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I'm currently working on a Google Reader application on iOS and I would like to know what is the best way to store all the previously downloaded data (which could go up to thousands of news) ? I heard of Core Data, is it the way ? Or would it be easier to store an XML or JSON file and to parse it ?

Thank you

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Core Data will handle faulting objects in and out of memory for you, not to mention the fact that it's a first class citizen on iOS and it hence has the opportunity to be fine-tuned by Apple. :) –  Sedate Alien Dec 5 '11 at 0:44
    
Ok, I'll find out how it works then. Thank you –  TDeBailleul Dec 5 '11 at 0:47

4 Answers 4

up vote 3 down vote accepted

Core data or direct use sqlite.

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Core Data is in general a good way to go for handling large amounts of data, esp with complex relationships.

In this particular case however you can stand on the shoulders of giants. NetNewsWire is a iOS RSS radar (that uses google reader), and it used Core Data for a while and switched away from it. The then-author of NewNewsWire was kind enough to write why in http://inessential.com/2010/02/26/on_switching_away_from_core_data

I don't think any of that would have changed, so unless your RSS reader is very different from NetNewsWire it will be faster if it avoids Core Data and uses sqlite (directly, or via some framework like FMDB). I'll also bet that you will be "faster to market" if you use Core Data and take the performance hit.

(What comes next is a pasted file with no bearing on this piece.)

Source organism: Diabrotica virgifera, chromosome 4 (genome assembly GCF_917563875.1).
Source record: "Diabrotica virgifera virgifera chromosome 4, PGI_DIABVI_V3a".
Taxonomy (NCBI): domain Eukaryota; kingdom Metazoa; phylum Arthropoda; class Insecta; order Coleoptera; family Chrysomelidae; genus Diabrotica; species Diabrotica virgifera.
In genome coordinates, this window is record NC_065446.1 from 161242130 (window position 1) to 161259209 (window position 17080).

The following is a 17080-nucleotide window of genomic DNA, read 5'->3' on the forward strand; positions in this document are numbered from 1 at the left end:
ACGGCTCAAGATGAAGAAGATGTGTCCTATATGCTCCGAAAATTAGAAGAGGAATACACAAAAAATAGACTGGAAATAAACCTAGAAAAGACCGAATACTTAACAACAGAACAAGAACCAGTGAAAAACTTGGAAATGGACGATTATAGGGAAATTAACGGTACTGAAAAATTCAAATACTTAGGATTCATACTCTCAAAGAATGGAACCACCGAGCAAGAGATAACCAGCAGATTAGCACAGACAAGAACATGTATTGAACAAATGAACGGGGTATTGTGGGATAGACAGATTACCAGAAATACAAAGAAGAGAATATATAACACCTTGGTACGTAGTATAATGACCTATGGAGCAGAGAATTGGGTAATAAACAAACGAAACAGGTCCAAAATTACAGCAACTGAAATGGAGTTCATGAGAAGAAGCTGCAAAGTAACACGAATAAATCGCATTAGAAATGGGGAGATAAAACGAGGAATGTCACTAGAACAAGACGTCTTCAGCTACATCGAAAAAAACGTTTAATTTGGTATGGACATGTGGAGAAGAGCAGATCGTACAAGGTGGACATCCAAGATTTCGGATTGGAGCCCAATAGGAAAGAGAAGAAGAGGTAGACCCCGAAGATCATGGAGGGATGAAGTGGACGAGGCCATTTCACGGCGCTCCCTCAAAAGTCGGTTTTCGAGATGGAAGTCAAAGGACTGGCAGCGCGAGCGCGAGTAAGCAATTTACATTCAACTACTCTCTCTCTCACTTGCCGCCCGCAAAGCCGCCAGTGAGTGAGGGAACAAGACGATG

(now the focus of your RSS program may be very different, and so maybe you will never need to do the equivalent of update newsItems set read = 1 where for 10,000 items or any of the other things where Core Data hinders more then helps -- if so, by all means run to Core Data)

NOTE: things have changed a bit since this answer was written. iOS 8 has added some support for bulk operators that bypass some of this, see NSBatchUpdateRequest for example. I don't have direct experience with it, and you would need to drop iOS 7 and prior support (or write the code twice, and only work well for large datasets on iOS 8+). Also all the warnings about using "new" things apply ("not as well tested", "not as many places to turn to for help"), offset of course by it maybe being a perfect fit for your problem, and Oooo Shiny!

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I'd be very curious to see what kind of iOS RSS application ever requires upwards of 10,000 items to be persisted. It seems to me like that was a design over-sight. IMO, users would never be expected to need access to that many stories immediately... –  Wise Shepherd Dec 5 '11 at 20:44
    
Maybe there was an extra order of magnitude thrown into his article. Or maybe he had real users with that sort of configuration. I have 200 or so feeds in NNW, and on the desktop I don't let it expire the items for a year, so I might actually have 10k items. I do let the iOS versions prune more aggressively, and would be suppressed if there were more then 1000 items. –  Stripes Dec 5 '11 at 22:11

Use core data. It's perfect for what you are needing. Look up the documentation and there's plenty of sample code available (you can even start a new project in Xcode and select the core data option to have it populate the app delegate with all the required core data code for you.

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Yes you are correct. Unless you have taken the time to learn some SQLite, XML, or JSON... using Core Data is by far the best and easiest option to implement. It is created by Apple for Apple applications and operating systems. There is very good documentation and sample code at www.developer.apple.com under Core Data. Start here: Core Data Programming Guide on developer.apple.com

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